Fri | Nov 15, 2019

Capturing hearts with ‘What a Difference Fotographi’

Published:Sunday | November 3, 2019 | 12:10 AMKrysta Anderson - Gleaner Writer

When Portraiture photographer Renée Patrick decided to pursue a career in the image industry, she needed a name that would stand out and represent the real meaning behind her pictured mission. She ran with ‘What a Difference Fotographi’, which serves as a tribute to her mother’s strength and love for family.

“So, my mother owned and operated a salon called ‘What A Difference’. Her customers would leave chanting, “What a difference”. She is my first love, and the thought behind everything that I do. She possesses unending motivation, never one to knock down my dreams, and an extraordinary influence on my life. She also reminds me every day that whatever you put your mind to, you can achieve it.”

Patrick sought to emulate her stride by capturing as many hearts as possible with her photography.

Born and raised in Kingston, the young entrepreneur spent most of her formative and prepubescent years reading and drawing. The apple didn’t fall far from the tree in the creative department, since her father is a fine artist and her mother dabbles in interior design.

Career options

As the journey drew closer to adulthood, she found herself having the talk with her mother about career options. After discussing possible options with her mother, the plan was to pursue a degree in language with an emphasis in writing. But her mother intervened and suggested that she attend Edna Manley College of the Visual and Performing Arts. Fast forward to today: she is currently enrolled in the Northern Caribbean University, where she is pursuing a Bachelor of Arts degree in communication studies. It is there that she met her mentor, Sherez Jackson.

March 27, 2018, marks the date of the first photo that would make the difference and kick-start her photographic flight.

“At first, I was only taking pictures as a hobby. I was working in my department at the time and was asked to take pictures at a meeting they had. After the pictures were posted, I was called again to take more photos, and event after event, I was growing in strength and stride as a photographer,” she revealed. After consulting with her mentor, she decided to make a job out of these activities. Meetings then moved up to birthday shoots and maternity shoots.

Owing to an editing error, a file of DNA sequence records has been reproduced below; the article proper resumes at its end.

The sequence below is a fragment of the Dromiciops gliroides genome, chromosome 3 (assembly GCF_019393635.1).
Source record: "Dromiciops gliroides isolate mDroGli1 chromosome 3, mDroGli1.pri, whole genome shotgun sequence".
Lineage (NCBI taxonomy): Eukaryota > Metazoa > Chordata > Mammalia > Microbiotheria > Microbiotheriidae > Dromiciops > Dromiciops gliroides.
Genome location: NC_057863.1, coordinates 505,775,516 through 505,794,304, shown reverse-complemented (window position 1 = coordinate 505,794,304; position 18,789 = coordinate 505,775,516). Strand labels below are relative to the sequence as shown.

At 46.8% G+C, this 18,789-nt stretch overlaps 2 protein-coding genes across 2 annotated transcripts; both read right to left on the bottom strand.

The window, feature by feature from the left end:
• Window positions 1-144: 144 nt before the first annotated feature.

“The more I picked up my camera, the more I fell in love with what I did, or in this case, do. It has been one year and seven months, a relationship that not only swept me off my feet, but captured my heart.”

She considers herself an introvert, but with her camera in hand, extroversion exudes through each and every click. Describing it as something that she truly enjoys, this is the avenue through which she is able to step out of her comfort zone and be different, snapping varied personalities and emotions.

But nothing in life is easy, photography included. She sees the world through very distinct lens, from lighting, colours to textures and people, and she is constantly learning and developing her skills, through the assistance of other surrounding photographers.

“Entrepreneurship is hard! I am a student, a student worker and an entrepreneur... but ‘if yuh waan good, yuh nose haffi run’,” she highlighted.

Time management, she says, is one of the most important skills one could ever possess. Far from perfect where that is concerned, she has entertained thoughts of giving up because there’s this incessant pull by her personal life and school life.

“You can’t let things get you down, you have to just revamp accordingly,” she encouraged. She admitted however, that there is nothing more satisfying than getting a perfect shot. “My art is in my heart and the camera is the tool that enables me to achieve just that.”

The photography industry has become oversaturated with men. In this male dominated industry, the expectation among clients is that their photographer is male.

“I remember someone referred me for a job and the client actually thought I was a guy,” she expressed, with a laugh. She has found solace, however, in being a female photographer, as clients are more comfortable hiring her for intimate jobs like maternity and children shoots.

As far as the studio versus outdoors debate is concerned, Patrick declared she cannot choose. A shoot location is dependent on the purpose. She loves working in a controlled environment - she finds that a studio gets the job done. But there’s so much dynamic, she says, when working outdoors. It all has to do with the vibe.

Currently in use of a Canon EOS Rebel T6, she proudly highlighted that whether it is a Canon, Nikon, Hasselblad or Sony, her love for photography remains undoubtedly the same.

“You don’t have to start with a Canon or Nikon camera, you have a phone and that is way better than sitting down and wondering whether or not you can actually do it,” is her advice to upcoming photographers.

Outside of photography, she is a videographer and an aspiring cinematographer. She also spends time watching movies and television shows, critiquing the methods and techniques used by filmmakers.

 

For more information, you can email Patrick at: whatadifferencef@gmail.com and follow her on Instagram: @wadfotographi.